The Avocado Advantage

Last Editorial Review: 1/30/2005

Once banished for being high in fat, this fruit is making a healthy comeback.

WebMD Feature

Aug. 14, 2000 -- For as long as he can remember, George Bliss, age 81, has been eating avocados morning, noon, and night. A second-generation California avocado farmer, Bliss loves the fruits of his labor. "I eat three avocados a day," he says with the fervor of a true addict. "I have one on my eggs in the morning, one in my salad at noon, and one with my dinner."

Partaking of his land's bounty doesn't seem to have done Bliss any harm. After eight decades of daily avocado consumption, he's still going strong; at 6 feet tall, he weighs a trim 180 pounds. He believes that he has avocados to thank for his good health. "I'm still living and I'm over 80," he says. "I do some exercise on a bicycle, and I walk through the orchards keeping up with my business. I don't need a cane or anything." And sure, Bliss says, his green globes might be a bit fatty, but that's no reason to fear them.

It's true that avocados are high in fat -- one reason they've earned the nickname "butter pear." A medium-sized avocado contains 30 grams of fat, as much as a quarter-pound burger. That's why diet experts have long urged Americans to go easy on avocados in favor of less fatty fruits and vegetables. But now nutritionists are taking another look. They're finding that most of the fat in an avocado is monounsaturated -- the "good" kind that actually lowers cholesterol levels. Thanks to this new understanding, the U.S. government recently revised its official nutrition guidelines to urge Americans to eat more avocados.

High in the Good Fat

The avocado's image first took on some polish with a 1996 study by researchers at the Instituto Mexicano del Seguro Social in Mexico (Archives of Medical Research, Winter 1996) that looked at the health benefits of daily avocado consumption. The 45 volunteers who ate avocados every day for a week experienced an average 17% drop in total blood cholesterol. Their cholesterol ratio also changed in a healthy way: Their levels of LDL (low-density lipoprotein, or "bad fat") and triglycerides, both associated with heart disease, went down. Their HDL (high-density lipoprotein, or "good fat") levels, which tend to lower the risk of heart disease, climbed.

Researchers have also discovered that avocados are rich in beta-sitosterol, a natural substance shown to significantly lower blood cholesterol levels. In a review article published in the December 1999 issue of the American Journal of Medicine, researchers pointed out that beta-sitosterol was shown to reduce cholesterol in 16 human studies.

Everything in Moderation

Sneaking monounsaturated fats into your own daily diet may allow you to enjoy similar health benefits, says Melanie Polk, a registered dietitian and director of nutrition education at the American Institute for Cancer Research in Washington, D.C. Used creatively, she says, avocados can add variety -- and good nutrition -- to your diet. Instead of spreading butter or cream cheese on your bread or bagel, use some mashed avocado instead. Replace that mayo you'd usually put on a sandwich with avocado slices. You'll not only save calories, you'll be cutting out saturated fat and increasing your daily intake of monounsaturated fat as well.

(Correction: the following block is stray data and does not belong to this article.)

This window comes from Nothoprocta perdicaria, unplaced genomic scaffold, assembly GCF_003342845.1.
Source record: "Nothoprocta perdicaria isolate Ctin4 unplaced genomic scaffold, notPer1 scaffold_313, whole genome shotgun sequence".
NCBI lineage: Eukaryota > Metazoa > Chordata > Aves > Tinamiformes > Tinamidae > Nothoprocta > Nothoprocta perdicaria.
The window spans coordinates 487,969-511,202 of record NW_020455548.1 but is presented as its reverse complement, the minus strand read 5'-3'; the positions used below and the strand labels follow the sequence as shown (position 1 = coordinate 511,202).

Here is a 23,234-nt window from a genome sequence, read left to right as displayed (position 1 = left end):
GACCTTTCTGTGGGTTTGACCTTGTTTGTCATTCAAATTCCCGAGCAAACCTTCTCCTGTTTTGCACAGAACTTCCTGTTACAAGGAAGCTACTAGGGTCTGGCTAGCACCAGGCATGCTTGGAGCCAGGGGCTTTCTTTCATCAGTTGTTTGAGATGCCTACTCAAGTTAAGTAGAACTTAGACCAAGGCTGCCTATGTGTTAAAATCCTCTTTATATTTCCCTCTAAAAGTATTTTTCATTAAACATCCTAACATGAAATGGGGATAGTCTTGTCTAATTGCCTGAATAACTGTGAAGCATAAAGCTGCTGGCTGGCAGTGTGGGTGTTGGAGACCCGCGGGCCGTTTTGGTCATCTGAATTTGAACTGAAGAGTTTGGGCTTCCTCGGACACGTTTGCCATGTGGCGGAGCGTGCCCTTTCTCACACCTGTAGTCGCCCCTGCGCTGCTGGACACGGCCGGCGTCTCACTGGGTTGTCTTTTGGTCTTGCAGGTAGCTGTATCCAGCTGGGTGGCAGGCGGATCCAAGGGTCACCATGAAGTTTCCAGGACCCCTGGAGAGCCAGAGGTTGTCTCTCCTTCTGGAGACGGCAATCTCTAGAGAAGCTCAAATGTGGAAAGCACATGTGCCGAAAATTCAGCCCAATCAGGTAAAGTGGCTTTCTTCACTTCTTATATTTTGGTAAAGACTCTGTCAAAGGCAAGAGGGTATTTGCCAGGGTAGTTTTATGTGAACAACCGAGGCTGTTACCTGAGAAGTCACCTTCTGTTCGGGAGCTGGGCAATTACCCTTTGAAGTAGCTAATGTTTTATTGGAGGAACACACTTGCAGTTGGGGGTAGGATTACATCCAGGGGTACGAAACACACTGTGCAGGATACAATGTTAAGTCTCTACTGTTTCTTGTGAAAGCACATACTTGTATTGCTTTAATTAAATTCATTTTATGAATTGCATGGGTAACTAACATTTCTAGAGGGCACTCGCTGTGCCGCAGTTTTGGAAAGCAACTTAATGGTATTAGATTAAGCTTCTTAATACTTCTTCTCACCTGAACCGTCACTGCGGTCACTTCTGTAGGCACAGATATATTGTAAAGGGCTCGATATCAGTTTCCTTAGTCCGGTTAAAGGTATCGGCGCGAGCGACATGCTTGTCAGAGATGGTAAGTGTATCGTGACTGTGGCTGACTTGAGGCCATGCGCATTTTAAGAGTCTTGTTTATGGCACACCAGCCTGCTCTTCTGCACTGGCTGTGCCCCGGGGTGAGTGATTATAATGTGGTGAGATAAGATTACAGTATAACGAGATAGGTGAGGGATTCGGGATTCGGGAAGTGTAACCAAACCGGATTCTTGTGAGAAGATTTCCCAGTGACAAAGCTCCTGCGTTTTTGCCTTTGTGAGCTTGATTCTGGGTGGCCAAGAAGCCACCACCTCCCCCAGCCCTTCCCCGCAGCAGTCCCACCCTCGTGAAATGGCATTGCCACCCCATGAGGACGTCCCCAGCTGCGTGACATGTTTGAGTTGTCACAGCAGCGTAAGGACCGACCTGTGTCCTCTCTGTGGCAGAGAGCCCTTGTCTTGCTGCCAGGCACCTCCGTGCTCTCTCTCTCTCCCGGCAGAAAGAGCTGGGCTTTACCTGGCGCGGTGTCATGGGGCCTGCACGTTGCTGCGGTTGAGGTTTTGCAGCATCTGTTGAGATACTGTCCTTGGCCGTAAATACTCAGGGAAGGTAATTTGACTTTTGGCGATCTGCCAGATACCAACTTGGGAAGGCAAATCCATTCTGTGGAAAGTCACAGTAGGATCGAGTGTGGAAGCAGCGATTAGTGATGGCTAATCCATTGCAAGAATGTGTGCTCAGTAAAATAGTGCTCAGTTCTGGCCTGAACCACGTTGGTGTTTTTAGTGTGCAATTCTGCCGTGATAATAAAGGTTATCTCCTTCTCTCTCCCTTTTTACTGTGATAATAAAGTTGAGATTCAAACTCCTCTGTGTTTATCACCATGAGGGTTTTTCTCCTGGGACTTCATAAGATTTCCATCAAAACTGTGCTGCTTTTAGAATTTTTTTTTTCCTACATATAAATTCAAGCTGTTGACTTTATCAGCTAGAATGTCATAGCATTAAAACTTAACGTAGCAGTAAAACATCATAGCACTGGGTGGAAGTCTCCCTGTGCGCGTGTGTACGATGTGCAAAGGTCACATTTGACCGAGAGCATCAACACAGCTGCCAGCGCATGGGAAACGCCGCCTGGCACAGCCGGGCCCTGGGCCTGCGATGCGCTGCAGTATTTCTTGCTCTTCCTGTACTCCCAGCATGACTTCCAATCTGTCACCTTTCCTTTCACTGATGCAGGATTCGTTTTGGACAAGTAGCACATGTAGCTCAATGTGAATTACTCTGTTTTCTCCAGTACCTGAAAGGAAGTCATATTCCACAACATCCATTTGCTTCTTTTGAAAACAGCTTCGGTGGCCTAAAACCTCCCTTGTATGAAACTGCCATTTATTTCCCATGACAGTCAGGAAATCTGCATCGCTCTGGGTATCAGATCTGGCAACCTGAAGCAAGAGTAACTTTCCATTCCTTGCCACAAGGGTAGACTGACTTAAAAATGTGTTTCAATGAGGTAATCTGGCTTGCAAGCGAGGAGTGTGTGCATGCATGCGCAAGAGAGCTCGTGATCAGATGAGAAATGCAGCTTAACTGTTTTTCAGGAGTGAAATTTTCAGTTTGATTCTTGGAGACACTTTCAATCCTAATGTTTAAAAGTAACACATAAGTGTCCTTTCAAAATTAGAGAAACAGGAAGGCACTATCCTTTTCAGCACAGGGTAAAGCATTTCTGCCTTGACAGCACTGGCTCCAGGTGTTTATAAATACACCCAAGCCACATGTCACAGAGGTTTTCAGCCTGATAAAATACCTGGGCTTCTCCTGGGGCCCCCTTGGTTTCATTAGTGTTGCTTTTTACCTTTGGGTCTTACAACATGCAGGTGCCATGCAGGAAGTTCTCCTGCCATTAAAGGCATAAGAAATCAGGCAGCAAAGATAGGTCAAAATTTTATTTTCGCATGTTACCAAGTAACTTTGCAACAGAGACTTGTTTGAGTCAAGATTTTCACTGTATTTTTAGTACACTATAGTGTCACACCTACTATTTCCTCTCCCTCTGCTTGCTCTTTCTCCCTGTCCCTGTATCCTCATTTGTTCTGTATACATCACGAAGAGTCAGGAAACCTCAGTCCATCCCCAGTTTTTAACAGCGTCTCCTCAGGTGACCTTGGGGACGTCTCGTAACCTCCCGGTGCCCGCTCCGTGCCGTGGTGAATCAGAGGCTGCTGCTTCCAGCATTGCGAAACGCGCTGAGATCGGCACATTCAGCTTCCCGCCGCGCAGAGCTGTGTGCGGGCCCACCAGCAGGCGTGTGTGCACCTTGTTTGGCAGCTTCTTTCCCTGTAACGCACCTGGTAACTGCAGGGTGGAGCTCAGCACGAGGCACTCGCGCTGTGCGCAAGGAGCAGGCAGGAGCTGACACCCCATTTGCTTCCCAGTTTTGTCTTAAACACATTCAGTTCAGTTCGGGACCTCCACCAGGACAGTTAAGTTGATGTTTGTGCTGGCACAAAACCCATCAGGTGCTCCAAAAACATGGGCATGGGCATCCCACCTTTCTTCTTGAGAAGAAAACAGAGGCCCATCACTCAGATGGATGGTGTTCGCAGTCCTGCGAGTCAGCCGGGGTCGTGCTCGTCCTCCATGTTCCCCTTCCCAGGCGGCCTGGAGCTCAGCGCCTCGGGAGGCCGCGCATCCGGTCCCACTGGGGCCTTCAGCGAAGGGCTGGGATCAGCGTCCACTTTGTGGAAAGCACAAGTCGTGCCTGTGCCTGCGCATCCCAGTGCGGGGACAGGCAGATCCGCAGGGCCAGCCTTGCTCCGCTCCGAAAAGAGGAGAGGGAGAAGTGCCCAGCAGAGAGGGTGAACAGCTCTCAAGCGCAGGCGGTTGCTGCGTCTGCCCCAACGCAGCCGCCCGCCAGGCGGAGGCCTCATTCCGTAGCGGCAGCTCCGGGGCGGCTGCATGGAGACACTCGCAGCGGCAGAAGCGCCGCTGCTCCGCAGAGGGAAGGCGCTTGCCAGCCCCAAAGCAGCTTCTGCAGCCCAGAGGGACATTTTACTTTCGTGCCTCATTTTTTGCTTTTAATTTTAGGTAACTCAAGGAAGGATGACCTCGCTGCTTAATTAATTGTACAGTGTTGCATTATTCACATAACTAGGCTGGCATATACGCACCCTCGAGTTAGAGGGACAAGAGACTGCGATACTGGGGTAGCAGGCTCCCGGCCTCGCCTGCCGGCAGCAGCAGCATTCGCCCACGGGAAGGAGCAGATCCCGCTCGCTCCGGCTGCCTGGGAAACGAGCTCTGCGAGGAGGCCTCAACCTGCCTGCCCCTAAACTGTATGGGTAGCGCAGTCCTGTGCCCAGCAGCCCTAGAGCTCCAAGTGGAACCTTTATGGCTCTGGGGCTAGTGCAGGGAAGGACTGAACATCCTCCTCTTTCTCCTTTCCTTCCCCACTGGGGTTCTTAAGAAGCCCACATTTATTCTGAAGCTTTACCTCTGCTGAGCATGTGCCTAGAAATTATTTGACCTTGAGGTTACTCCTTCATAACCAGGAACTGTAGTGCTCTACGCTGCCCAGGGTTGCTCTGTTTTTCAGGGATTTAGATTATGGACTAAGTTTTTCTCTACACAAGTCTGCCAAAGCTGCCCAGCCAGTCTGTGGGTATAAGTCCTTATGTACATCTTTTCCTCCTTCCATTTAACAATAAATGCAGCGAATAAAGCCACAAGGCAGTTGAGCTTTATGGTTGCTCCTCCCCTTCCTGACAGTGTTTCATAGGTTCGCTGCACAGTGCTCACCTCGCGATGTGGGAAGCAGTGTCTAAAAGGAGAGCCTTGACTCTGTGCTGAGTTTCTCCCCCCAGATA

But before you pile avocados onto every dish, remember that when it comes to calories, avocados have lots of them -- because of all that fat. Fat of any type has double the calories of the same amount of carbohydrates, says Polk. "Avocados add great variety to a well balanced, low-fat diet, but you have to eat them in moderation."

A recommended serving size is 2 tablespoons, or roughly one-sixth of a medium-sized avocado. Each serving provides 5 grams of fat and 55 calories. Still, compared with butter or mayonnaise -- which each pack 22 fat grams and 200 calories in a 2-tablespoon serving -- they don't seem so bad.

Giving Avocados a Try

If you decide to incorporate more avocados into your diet, look for them at your local farmer's market or grocery store. If they are hard, place them in a paper sack for a day or two until they ripen and dent when gently squeezed, then use them right away. The green flesh will quickly turn an unappealing shade of brown when exposed to air. To prevent this, place plastic wrap as tightly against the avocado flesh as possible, or sprinkle the cut fruit with a little lemon juice and refrigerate.

Despite their popularity and health benefits, there are still plenty of people who haven't tried avocados, especially those living outside California and Texas. Those two states alone consume as many avocados as the rest of the country combined, says Bliss. But he and his wife are doing their best to spread the avocado gospel: "As we travel east in our motor home, we give out avocados to anyone we meet who hasn't tried them," he says. "We know that as soon as they get a taste for avocados, they'll enjoy them and want them again."

Michele Bloomquist is a WebMD contributing editor based in Portland, Ore.

©1996-2005 WebMD Inc. All rights reserved.

Health Solutions From Our Sponsors